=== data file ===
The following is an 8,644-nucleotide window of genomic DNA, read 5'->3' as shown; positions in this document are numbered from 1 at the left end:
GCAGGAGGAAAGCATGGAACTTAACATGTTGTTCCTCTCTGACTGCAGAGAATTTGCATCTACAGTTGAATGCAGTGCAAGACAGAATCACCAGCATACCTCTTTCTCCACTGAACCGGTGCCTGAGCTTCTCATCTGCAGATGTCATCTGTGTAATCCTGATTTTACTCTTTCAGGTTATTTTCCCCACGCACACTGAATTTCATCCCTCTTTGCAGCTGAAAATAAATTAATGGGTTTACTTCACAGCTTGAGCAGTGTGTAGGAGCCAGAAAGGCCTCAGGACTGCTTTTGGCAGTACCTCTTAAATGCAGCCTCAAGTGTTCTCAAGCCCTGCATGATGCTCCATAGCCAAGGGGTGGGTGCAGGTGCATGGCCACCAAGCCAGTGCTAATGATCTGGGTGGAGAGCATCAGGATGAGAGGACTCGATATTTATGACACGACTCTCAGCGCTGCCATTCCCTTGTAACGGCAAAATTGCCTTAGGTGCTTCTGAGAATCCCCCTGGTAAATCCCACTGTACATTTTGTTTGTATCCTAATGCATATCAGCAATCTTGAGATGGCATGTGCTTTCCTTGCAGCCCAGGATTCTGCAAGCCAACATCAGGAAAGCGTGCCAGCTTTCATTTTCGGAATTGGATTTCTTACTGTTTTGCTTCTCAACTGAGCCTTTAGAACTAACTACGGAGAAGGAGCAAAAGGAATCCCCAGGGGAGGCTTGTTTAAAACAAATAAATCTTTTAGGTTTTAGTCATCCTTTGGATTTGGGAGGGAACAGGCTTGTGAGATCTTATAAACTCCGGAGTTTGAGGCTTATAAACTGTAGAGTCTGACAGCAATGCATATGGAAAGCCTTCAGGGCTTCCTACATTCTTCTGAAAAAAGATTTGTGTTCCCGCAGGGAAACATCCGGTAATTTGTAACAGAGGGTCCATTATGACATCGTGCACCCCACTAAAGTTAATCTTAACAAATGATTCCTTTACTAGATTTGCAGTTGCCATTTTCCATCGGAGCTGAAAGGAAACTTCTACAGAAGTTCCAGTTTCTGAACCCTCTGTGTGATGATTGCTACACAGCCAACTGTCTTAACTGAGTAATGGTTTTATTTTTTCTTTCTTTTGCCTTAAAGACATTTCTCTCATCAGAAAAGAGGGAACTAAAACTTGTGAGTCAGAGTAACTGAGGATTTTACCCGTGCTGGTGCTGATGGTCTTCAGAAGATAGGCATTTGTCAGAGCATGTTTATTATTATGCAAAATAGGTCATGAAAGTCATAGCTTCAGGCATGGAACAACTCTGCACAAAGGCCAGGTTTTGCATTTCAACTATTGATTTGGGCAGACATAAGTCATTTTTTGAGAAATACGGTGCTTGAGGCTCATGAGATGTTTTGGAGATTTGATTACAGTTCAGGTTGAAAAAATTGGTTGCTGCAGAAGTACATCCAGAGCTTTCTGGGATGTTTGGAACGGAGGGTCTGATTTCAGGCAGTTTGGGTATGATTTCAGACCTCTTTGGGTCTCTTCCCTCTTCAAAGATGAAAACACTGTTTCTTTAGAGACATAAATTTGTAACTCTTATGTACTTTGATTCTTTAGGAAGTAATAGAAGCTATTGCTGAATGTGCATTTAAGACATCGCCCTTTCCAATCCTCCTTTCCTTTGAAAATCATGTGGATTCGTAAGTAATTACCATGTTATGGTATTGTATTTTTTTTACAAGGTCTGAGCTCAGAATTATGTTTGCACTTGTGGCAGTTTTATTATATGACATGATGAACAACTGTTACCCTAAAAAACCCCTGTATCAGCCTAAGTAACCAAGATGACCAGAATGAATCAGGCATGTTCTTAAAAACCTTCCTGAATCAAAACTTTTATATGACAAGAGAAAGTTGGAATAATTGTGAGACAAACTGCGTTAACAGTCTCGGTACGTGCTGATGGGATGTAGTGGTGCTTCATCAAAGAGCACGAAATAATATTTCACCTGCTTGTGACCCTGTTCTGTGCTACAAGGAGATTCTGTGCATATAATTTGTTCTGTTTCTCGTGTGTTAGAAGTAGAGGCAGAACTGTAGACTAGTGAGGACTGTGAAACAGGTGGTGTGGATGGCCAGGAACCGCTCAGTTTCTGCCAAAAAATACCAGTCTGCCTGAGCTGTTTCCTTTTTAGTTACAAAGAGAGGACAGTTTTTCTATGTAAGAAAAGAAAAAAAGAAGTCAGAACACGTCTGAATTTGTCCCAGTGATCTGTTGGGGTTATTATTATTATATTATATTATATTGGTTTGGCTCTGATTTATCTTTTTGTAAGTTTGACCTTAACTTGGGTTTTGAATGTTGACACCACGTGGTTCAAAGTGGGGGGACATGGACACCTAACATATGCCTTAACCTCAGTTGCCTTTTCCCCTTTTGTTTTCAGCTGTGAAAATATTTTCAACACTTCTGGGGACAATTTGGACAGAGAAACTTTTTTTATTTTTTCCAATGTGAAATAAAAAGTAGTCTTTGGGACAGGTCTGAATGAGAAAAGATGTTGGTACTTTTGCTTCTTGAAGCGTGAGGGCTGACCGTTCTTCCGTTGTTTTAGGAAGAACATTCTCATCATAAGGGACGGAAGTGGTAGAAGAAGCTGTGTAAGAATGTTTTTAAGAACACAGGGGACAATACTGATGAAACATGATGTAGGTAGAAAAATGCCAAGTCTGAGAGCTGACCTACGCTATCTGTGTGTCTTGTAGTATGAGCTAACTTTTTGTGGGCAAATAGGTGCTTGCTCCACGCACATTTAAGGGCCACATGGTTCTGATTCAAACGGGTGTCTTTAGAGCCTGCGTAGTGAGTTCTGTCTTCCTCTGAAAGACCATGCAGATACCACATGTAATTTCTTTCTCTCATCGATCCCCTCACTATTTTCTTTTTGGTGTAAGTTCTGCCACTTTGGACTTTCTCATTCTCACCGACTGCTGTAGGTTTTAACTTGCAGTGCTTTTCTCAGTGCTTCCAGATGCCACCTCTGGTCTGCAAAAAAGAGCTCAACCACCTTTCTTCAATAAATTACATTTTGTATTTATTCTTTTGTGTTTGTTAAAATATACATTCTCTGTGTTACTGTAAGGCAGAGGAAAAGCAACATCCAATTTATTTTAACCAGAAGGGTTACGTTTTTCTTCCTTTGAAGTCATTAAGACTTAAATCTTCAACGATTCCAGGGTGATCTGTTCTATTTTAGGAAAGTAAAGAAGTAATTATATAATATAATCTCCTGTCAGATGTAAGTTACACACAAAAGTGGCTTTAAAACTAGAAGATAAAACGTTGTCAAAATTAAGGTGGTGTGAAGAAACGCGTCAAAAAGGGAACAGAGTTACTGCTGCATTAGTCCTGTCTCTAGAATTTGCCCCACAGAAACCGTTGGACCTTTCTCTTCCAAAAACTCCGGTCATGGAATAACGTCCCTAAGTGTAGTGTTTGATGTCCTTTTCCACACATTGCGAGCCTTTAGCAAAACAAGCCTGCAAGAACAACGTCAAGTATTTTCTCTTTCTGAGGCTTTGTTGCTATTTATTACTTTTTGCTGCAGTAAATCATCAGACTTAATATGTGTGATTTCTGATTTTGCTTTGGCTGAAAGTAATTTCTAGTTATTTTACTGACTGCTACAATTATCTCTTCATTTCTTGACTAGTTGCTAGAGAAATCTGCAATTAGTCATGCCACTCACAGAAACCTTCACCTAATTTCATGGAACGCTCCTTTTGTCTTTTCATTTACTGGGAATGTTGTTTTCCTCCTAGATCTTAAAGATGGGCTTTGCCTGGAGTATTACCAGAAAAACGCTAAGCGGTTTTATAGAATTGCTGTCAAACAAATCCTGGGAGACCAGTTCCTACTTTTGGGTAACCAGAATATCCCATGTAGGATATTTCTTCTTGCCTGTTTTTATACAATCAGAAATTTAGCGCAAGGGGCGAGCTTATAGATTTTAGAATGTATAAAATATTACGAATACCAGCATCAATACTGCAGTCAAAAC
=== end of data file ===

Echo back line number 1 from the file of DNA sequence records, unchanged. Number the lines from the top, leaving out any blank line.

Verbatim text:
The following is an 8,644-nucleotide window of genomic DNA, read 5'->3' as shown; positions in this document are numbered from 1 at the left end: